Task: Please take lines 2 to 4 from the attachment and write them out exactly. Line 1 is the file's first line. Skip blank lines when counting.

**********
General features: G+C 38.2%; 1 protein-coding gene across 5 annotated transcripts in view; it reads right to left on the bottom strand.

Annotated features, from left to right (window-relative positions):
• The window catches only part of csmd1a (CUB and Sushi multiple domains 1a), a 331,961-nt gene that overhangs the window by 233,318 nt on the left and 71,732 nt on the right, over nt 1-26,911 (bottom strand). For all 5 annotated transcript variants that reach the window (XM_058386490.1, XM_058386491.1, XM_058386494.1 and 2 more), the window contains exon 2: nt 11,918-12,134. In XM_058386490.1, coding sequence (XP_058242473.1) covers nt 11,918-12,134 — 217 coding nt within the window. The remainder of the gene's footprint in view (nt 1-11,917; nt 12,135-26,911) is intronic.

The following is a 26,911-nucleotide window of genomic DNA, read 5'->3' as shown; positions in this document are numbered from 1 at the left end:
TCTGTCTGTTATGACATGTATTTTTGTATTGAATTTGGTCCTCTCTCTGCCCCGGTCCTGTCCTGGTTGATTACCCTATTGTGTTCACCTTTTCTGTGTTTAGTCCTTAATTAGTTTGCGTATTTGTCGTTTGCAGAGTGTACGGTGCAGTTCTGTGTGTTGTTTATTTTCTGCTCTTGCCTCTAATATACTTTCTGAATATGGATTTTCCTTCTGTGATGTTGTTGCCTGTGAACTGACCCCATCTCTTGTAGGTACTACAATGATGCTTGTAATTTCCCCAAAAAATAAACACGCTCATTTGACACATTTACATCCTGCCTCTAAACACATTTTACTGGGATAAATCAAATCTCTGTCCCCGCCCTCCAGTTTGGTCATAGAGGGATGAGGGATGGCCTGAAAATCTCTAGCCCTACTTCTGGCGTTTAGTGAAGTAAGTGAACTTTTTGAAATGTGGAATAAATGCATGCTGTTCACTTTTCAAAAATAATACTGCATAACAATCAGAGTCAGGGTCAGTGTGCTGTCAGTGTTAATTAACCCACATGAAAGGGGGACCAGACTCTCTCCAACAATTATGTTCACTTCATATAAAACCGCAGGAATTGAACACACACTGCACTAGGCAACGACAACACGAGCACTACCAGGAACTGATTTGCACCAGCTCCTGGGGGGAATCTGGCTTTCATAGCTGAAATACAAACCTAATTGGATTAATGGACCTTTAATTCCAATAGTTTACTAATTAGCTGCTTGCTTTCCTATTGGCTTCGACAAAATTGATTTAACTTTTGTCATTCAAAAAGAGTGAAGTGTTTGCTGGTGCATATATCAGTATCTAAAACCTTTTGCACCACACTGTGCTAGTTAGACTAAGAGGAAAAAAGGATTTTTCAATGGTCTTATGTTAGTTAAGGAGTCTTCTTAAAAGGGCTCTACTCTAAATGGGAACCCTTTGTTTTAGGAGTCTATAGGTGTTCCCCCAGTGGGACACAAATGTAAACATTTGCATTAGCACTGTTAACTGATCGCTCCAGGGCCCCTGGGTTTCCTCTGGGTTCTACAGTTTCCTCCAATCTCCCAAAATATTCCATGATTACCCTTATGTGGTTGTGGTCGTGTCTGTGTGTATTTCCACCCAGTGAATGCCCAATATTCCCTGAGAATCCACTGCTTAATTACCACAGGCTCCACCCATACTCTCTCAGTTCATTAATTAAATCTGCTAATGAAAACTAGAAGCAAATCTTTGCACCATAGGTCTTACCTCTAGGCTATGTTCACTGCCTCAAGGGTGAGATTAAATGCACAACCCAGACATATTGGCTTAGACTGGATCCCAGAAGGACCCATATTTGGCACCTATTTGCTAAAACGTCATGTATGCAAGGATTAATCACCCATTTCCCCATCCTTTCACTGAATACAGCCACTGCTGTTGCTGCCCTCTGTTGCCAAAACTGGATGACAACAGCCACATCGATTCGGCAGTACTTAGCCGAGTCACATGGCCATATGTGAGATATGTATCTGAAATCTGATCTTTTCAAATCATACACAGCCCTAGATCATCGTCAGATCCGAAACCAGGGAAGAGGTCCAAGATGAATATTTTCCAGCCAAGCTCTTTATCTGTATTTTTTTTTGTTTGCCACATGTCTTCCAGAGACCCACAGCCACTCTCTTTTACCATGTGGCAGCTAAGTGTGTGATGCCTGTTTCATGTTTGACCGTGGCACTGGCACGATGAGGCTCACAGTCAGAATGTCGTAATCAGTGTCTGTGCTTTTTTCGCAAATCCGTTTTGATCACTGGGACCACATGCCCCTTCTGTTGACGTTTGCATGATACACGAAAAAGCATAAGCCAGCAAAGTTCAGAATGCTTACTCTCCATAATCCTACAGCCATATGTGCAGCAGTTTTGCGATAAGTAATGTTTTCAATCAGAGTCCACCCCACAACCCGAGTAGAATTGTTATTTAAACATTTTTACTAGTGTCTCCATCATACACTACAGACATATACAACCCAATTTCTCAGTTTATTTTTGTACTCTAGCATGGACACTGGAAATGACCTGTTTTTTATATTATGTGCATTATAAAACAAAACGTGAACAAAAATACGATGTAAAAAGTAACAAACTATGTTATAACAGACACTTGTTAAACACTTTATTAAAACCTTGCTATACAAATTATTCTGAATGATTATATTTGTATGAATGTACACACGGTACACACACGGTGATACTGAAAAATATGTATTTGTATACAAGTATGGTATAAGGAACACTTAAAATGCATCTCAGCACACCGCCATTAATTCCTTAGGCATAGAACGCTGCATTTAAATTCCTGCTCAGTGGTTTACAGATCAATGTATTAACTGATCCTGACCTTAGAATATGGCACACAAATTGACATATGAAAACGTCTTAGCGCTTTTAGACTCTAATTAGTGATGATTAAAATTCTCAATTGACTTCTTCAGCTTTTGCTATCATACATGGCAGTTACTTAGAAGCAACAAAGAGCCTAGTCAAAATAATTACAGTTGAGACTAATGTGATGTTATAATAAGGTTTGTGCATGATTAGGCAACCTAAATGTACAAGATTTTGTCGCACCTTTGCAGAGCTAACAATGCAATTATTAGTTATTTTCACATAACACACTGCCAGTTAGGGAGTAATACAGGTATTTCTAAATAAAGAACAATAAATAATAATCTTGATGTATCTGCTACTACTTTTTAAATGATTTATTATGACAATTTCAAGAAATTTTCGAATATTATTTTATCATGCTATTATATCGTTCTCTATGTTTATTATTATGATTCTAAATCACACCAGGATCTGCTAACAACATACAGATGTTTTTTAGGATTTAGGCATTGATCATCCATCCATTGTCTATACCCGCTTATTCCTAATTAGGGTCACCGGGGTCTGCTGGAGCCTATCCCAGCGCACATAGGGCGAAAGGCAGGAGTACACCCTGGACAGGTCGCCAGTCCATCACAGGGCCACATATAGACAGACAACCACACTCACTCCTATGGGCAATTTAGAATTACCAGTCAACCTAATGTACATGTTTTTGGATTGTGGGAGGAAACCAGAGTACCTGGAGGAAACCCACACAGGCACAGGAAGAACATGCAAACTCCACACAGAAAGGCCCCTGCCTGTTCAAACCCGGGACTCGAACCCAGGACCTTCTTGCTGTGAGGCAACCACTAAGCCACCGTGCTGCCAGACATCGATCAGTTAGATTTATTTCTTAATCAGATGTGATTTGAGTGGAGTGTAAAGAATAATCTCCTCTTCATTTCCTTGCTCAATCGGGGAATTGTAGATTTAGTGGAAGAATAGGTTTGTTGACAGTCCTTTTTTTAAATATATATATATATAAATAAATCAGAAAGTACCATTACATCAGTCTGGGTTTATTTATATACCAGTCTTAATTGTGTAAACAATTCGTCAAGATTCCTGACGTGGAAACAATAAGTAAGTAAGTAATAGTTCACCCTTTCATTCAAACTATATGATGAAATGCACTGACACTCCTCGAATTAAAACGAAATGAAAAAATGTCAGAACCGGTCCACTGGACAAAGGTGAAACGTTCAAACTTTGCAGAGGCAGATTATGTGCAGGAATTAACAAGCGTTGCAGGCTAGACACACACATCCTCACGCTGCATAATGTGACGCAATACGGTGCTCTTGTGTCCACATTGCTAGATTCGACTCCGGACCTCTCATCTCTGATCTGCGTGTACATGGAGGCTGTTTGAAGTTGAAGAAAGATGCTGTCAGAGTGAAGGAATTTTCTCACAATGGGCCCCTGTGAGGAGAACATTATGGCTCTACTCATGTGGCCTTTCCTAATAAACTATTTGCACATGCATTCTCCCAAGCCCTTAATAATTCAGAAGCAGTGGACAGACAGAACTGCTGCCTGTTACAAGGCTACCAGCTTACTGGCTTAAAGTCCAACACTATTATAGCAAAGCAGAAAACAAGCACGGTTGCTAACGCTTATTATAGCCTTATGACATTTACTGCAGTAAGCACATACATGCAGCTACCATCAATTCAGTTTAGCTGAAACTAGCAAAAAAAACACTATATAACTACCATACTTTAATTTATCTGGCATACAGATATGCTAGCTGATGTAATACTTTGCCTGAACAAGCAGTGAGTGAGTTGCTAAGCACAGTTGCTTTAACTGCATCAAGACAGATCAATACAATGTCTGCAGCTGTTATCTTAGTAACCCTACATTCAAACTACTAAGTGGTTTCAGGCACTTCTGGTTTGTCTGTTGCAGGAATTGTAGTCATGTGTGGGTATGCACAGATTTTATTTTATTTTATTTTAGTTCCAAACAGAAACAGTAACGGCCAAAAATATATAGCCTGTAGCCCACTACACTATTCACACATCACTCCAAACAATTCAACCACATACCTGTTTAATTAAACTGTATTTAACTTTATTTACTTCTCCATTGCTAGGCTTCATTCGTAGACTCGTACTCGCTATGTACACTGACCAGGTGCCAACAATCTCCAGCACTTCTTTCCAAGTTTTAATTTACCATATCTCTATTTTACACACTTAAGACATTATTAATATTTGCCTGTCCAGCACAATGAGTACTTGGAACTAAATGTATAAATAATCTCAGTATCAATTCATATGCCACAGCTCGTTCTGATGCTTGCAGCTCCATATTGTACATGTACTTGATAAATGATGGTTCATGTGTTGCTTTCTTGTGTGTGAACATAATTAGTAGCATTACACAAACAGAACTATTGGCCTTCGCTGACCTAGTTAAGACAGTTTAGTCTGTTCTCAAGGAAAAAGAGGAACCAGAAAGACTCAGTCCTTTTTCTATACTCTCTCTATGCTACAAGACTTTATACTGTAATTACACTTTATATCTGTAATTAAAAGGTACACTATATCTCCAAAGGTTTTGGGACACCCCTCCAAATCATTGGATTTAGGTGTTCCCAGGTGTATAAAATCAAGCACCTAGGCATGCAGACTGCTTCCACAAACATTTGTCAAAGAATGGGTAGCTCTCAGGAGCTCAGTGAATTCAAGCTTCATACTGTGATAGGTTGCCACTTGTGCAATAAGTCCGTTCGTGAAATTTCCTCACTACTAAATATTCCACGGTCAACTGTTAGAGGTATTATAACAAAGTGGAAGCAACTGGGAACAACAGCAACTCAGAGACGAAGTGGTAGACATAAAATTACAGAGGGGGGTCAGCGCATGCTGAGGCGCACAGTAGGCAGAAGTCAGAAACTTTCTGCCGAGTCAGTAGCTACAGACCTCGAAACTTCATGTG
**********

Annotated features, from left to right (window-relative positions):
• The window catches only part of csmd1a (CUB and Sushi multiple domains 1a), a 331,961-nt gene that overhangs the window by 233,318 nt on the left and 71,732 nt on the right, over nt 1-26,911 (bottom strand). For all 5 annotated transcript variants that reach the window (XM_058386490.1, XM_058386491.1, XM_058386494.1 and 2 more), the window contains exon 2: nt 11,918-12,134. In XM_058386490.1, coding sequence (XP_058242473.1) covers nt 11,918-12,134 — 217 coding nt within the window. The remainder of the gene's footprint in view (nt 1-11,917; nt 12,135-26,911) is intronic.

The following is a 26,911-nucleotide window of genomic DNA, read 5'->3' as shown; positions in this document are numbered from 1 at the left end: